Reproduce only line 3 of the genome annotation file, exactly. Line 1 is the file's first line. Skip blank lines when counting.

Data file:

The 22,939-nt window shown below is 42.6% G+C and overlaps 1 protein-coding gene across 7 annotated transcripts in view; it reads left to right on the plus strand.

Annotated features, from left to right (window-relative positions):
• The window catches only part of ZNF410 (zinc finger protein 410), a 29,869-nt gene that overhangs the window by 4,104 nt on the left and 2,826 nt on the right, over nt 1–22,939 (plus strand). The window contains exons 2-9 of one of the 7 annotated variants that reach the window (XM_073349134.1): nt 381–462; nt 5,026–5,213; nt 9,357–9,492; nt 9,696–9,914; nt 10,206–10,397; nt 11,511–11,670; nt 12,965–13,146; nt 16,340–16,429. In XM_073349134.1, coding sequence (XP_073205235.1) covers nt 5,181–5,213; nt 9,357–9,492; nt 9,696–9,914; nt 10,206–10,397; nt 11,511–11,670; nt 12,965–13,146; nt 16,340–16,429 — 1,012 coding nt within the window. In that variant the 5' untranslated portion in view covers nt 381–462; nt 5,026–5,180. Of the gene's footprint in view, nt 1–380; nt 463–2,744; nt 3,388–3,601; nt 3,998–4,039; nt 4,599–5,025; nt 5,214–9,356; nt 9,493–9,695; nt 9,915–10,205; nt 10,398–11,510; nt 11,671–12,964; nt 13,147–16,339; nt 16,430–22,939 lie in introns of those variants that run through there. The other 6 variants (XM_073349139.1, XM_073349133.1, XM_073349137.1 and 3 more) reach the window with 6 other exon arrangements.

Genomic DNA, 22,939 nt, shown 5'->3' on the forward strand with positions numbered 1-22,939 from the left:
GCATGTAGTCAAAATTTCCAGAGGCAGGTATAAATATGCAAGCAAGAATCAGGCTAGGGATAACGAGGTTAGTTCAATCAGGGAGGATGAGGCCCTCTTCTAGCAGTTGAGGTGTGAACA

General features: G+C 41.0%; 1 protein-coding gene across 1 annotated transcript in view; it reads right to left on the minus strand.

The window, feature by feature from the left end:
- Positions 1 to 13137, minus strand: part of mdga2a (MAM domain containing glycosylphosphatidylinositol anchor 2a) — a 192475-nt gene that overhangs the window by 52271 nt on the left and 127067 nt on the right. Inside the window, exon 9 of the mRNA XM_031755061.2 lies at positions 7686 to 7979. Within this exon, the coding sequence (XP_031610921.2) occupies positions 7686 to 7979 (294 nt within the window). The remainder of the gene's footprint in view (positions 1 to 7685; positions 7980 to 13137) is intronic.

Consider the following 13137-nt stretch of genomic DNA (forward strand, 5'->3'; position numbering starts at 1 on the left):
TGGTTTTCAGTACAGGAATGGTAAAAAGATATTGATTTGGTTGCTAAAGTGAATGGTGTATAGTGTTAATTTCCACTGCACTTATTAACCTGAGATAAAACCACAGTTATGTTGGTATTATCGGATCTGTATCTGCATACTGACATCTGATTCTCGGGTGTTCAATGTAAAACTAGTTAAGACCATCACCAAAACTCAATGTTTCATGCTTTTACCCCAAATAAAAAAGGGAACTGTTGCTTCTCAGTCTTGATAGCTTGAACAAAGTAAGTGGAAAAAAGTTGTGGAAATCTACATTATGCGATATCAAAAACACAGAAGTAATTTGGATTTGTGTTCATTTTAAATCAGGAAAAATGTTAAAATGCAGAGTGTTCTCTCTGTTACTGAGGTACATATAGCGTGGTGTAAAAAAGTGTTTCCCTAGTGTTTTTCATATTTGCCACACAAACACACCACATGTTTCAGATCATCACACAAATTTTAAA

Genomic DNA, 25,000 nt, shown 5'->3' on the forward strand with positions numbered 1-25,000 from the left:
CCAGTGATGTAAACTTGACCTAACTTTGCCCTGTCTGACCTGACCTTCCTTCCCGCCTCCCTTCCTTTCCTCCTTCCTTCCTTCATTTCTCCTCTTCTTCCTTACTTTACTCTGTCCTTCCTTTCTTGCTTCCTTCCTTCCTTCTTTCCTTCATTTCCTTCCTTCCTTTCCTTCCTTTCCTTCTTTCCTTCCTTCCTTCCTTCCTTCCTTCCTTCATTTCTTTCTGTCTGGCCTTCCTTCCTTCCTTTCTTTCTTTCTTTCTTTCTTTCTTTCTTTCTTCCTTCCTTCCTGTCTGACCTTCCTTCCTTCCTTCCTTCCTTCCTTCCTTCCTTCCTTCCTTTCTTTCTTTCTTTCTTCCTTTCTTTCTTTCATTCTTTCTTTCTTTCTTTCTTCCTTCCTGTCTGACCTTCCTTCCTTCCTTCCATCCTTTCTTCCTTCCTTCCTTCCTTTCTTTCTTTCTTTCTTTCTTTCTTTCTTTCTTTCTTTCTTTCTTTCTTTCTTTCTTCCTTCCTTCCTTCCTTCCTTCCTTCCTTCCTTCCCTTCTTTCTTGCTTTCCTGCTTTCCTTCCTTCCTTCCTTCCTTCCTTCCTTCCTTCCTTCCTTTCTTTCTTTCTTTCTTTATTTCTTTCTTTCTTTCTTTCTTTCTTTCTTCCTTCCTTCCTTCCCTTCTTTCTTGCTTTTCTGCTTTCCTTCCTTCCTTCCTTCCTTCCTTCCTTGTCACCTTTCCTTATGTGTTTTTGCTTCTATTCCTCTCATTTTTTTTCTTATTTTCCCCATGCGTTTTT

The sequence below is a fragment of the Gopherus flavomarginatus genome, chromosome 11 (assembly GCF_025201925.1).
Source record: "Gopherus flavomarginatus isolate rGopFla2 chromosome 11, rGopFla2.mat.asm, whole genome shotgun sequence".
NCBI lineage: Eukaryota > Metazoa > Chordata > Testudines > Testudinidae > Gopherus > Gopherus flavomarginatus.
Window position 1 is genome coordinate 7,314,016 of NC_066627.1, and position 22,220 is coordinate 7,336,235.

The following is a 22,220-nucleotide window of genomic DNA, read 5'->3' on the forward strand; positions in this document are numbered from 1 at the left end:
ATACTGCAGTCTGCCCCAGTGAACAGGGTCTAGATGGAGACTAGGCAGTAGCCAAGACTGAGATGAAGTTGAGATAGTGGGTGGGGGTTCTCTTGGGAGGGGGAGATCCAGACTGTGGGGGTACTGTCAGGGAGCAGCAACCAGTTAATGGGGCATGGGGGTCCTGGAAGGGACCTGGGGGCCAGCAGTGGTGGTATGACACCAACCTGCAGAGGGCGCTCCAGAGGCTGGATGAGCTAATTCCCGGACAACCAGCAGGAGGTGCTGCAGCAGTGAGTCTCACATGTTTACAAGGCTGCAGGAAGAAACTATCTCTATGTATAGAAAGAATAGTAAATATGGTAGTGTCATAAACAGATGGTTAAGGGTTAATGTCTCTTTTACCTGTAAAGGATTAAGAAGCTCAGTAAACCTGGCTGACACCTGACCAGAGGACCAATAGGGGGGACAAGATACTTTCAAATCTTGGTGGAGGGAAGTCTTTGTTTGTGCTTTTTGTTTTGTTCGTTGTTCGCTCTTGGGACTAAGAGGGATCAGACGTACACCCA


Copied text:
• The window catches only part of ZNF410 (zinc finger protein 410), a 29,869-nt gene that overhangs the window by 4,104 nt on the left and 2,826 nt on the right, over nt 1–22,939 (plus strand). The window contains exons 2-9 of one of the 7 annotated variants that reach the window (XM_073349134.1): nt 381–462; nt 5,026–5,213; nt 9,357–9,492; nt 9,696–9,914; nt 10,206–10,397; nt 11,511–11,670; nt 12,965–13,146; nt 16,340–16,429. In XM_073349134.1, coding sequence (XP_073205235.1) covers nt 5,181–5,213; nt 9,357–9,492; nt 9,696–9,914; nt 10,206–10,397; nt 11,511–11,670; nt 12,965–13,146; nt 16,340–16,429 — 1,012 coding nt within the window. In that variant the 5' untranslated portion in view covers nt 381–462; nt 5,026–5,180. Of the gene's footprint in view, nt 1–380; nt 463–2,744; nt 3,388–3,601; nt 3,998–4,039; nt 4,599–5,025; nt 5,214–9,356; nt 9,493–9,695; nt 9,915–10,205; nt 10,398–11,510; nt 11,671–12,964; nt 13,147–16,339; nt 16,430–22,939 lie in introns of those variants that run through there. The other 6 variants (XM_073349139.1, XM_073349133.1, XM_073349137.1 and 3 more) reach the window with 6 other exon arrangements.